Joe Villeneuve
REcapSystem
A2REIC

@John Thedford  Despite everything we've done so far, the seller thinks we are trying to pull a fast one. She's skeptical about a side deal even after everything has been completely explained, that, in the end, she gets what she wants, just in a different form. 

@Joe Villeneuve  Thanks for the analysis of each option. I agree with your number one choice, but, like you said, it's a big risk to leave it to the fate of the next prospective buyer to pass on this deal. Would you make an offer that expires in 30 days in order to add pressure?

Originally posted by @Angelo Behar:

@Joe Villeneuve ....... Would you make an offer that expires in 30 days in order to add pressure?

 Actually, I would do the opposite.  Keep it as an open offer.  If you make it time sensitive, your seller may get more suspicious and take it as an ultimatum. If you leave it open ended, you are giving the impression you are still interested...but due to issues not under your control (appraisal) you can't follow through at the agreed price.

Joe Villeneuve
REcapSystem
A2REIC

@Joe Villeneuve  awesome advice. thanks. I will proceed with the deal using that approach. Thanks!

Originally posted by @Angelo Behar :

@Joe Villeneuve awesome advice. thanks. I will proceed with the deal using that approach. Thanks!

 Eventually, if the door is still open, when nobody else comes forward, your're adjusted offer looks more appealing...and more realistic.

Joe Villeneuve
REcapSystem
A2REIC

Why are you saying the $16k extra would be a "side deal"? It needs to be brought to closing, and on the HUD.

@Wayne Brooks  brings up a good question.  If you entertaining paying the extra $16k, why not just make a larger down payment?  What does a side deal do for you, other than break the law?

@wayne brooks it would be added and in compliance but the seller doesn't like its listed for 136k under a new contract. Lawyers and realtors have told her its ok but she thinks if she agrees to 136k I'm going to try and play games with the rest of the money. My verbiage of "side deal" was probably not the best way to explain the situation. I was just trying to explain that its the same result with chopped up amounts. My fault for the lack of clarity.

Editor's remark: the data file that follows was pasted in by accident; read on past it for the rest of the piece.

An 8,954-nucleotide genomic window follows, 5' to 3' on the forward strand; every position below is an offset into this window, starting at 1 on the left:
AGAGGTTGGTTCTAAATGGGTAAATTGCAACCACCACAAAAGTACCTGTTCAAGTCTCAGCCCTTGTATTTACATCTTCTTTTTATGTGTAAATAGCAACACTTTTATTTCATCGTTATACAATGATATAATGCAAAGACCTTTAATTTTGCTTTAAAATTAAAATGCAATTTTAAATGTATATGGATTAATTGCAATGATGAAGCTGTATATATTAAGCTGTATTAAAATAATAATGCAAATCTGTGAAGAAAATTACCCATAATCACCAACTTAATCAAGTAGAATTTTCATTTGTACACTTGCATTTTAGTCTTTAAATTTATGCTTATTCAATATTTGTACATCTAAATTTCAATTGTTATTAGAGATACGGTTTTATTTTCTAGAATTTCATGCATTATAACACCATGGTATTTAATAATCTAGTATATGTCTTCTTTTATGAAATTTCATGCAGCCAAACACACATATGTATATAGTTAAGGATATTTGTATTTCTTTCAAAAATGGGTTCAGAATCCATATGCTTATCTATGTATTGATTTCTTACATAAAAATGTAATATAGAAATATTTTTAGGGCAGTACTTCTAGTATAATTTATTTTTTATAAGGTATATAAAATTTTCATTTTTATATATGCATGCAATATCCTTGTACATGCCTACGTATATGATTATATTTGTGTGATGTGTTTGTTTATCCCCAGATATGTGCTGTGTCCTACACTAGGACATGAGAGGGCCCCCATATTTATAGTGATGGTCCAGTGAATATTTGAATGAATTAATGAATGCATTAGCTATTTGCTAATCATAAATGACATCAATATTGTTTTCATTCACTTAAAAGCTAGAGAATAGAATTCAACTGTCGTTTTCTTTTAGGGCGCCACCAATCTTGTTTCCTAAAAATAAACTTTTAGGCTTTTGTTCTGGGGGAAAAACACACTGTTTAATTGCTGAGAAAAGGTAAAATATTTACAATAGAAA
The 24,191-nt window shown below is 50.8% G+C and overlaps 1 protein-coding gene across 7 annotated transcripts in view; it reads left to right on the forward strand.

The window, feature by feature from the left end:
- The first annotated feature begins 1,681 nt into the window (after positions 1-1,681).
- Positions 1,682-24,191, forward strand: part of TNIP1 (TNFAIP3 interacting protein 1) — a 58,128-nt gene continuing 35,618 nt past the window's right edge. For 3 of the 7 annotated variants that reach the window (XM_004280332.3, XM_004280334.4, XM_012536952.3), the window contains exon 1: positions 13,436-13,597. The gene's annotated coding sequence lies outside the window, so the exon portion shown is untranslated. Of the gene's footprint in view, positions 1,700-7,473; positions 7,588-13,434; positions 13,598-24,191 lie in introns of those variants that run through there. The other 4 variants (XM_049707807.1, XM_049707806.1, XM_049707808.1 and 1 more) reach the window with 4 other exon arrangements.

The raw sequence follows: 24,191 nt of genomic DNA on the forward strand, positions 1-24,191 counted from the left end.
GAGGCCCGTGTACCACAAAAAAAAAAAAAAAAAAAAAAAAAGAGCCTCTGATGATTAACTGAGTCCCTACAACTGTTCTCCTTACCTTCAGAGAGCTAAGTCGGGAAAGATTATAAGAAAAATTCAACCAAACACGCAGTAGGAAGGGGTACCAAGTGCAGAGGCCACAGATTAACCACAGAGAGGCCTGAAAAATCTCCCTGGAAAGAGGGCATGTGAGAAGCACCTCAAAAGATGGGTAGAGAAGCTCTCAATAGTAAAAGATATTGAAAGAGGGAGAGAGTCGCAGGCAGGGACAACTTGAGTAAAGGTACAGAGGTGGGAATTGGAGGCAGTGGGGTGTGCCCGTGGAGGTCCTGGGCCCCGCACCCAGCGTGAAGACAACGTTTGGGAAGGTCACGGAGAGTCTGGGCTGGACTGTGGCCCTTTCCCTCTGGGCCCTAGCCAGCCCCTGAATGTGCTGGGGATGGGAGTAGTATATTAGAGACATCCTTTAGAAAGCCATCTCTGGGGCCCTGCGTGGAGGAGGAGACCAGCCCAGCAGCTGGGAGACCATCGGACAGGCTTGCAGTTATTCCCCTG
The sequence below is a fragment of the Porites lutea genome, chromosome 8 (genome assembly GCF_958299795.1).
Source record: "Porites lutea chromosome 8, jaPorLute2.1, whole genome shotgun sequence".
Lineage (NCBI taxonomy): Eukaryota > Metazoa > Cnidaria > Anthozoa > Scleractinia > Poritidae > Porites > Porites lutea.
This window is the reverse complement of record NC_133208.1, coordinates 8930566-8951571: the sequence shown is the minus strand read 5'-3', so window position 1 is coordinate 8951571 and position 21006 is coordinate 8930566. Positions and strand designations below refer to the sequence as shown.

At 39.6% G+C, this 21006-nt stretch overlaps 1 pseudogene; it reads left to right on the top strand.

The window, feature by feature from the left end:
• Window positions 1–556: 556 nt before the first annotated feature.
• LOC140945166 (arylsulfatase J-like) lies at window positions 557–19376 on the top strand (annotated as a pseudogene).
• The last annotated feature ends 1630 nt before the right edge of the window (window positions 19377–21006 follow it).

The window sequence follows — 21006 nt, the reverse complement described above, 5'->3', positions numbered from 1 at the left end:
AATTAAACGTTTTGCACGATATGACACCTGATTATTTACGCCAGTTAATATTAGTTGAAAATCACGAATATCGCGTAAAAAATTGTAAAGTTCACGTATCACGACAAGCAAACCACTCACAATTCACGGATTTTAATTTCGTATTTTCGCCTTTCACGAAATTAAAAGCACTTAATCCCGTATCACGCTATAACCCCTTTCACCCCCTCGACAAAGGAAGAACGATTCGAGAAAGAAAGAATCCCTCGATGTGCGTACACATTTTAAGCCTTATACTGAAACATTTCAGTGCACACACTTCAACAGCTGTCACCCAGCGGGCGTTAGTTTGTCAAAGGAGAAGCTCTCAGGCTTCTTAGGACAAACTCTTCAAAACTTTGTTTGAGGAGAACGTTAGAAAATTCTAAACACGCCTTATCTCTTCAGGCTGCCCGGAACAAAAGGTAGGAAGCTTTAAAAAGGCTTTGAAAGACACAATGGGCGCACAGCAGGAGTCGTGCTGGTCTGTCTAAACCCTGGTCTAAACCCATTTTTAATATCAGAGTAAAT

Angelo I would have your realtor communicate that you are not "playing" games. That you have already come up with money out of pocket to get this deal closed. Do you have a family? I would  write the seller a sincere letter! Put. A picture of you and your family on it. Make her see the human side of the deal! I have done that a couple time. It worked once and it didn't work another time by its a shot . When it did work we won the deal even though we offered les money.

@Angelo Behar  

What I am struggling with is why the price needs to be changed at all?  When I had this happen on a property, the bank told me I needed to eliminate the difference (between the amount on the sales agreement and the appraisal) by brining more $ to closing, negotiating lower sales price with seller, or a combination of both.

If you are willing to pay the difference, I am not sure what the problem is.

What am I missing?

Originally posted by @Angelo Behar :

@wayne brooks it would be added and in compliance but the seller doesn't like its listed for 136k under a new contract. Lawyers and realtors have told her its ok but she thinks if she agrees to 136k I'm going to try and play games with the rest of the money. My verbiage of "side deal" was probably not the best way to explain the situation. I was just trying to explain that its the same result with chopped up amounts. My fault for the lack of clarity.

 Angelo, like others, I'm not understanding what the problem is.  Why would the seller care what the home appraised for. The purchase price is still the same - you just have a larger down payment.  If you can come up with that cash,  just move ahead with the deal.     

Originally posted by @Angelo Behar :

@wayne brooks it would be added and in compliance but the seller doesn't like its listed for 136k under a new contract. Lawyers and realtors have told her its ok but she thinks if she agrees to 136k I'm going to try and play games with the rest of the money. My verbiage of "side deal" was probably not the best way to explain the situation. I was just trying to explain that its the same result with chopped up amounts. My fault for the lack of clarity.

Why get her to agree to 136K at all? If you're comfortable paying the 152K then keep the contract as is. The only person impacted by the low appraisal is you and your ability to borrow up to that 136K number with respect to the LTV allowed. So your lender will only be willing to fund 108K-ish instead of 123K-ish. Now you just bring a check to the closing for the 44K needed on the full offer.